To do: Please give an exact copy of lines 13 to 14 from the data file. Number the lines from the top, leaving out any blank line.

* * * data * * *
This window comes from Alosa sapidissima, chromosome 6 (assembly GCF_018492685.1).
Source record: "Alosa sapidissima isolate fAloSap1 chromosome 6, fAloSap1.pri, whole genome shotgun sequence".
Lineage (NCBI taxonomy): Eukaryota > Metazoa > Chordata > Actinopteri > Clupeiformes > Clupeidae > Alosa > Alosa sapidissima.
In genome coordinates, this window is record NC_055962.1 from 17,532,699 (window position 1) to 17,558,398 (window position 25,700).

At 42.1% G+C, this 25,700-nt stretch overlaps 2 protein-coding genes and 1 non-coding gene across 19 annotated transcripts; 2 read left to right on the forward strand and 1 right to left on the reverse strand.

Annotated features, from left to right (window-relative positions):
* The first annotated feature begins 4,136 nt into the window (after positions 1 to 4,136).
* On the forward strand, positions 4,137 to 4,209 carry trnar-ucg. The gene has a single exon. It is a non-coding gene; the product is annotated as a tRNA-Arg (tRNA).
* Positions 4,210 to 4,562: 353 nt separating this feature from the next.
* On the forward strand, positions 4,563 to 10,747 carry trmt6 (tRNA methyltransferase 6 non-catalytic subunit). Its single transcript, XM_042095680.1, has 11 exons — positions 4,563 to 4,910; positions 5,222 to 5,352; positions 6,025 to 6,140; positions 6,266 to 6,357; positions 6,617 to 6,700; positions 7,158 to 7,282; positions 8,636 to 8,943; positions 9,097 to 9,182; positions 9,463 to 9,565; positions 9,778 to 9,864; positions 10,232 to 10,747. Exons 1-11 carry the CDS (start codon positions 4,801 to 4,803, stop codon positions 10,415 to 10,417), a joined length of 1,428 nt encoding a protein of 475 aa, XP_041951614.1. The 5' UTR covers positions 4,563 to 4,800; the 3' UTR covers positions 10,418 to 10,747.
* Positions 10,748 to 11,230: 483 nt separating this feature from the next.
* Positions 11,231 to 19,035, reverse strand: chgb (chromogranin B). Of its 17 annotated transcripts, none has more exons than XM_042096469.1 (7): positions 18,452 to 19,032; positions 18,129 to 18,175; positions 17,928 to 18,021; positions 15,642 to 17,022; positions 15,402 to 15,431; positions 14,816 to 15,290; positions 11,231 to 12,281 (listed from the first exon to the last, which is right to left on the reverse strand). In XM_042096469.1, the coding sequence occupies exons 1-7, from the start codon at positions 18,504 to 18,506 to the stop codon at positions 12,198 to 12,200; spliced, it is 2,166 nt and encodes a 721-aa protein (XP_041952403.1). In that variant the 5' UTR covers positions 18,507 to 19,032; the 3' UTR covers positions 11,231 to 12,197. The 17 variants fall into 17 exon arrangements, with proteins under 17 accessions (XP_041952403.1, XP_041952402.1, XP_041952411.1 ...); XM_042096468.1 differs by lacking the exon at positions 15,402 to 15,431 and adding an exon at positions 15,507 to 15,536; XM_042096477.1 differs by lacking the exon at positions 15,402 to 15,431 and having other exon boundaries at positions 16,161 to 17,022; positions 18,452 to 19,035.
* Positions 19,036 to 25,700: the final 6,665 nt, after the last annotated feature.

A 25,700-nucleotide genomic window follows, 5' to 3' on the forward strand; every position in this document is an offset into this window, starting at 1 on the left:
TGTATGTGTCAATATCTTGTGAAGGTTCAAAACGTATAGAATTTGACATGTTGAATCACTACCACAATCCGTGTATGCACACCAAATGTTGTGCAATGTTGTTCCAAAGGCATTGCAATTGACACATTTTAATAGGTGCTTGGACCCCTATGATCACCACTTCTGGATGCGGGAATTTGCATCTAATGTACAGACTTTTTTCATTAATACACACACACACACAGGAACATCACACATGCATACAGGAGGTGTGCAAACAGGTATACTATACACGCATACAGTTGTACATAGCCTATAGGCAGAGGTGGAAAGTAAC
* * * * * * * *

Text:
* Positions 19,036 to 25,700: the final 6,665 nt, after the last annotated feature.

A 25,700-nucleotide genomic window follows, 5' to 3' on the forward strand; every position in this document is an offset into this window, starting at 1 on the left: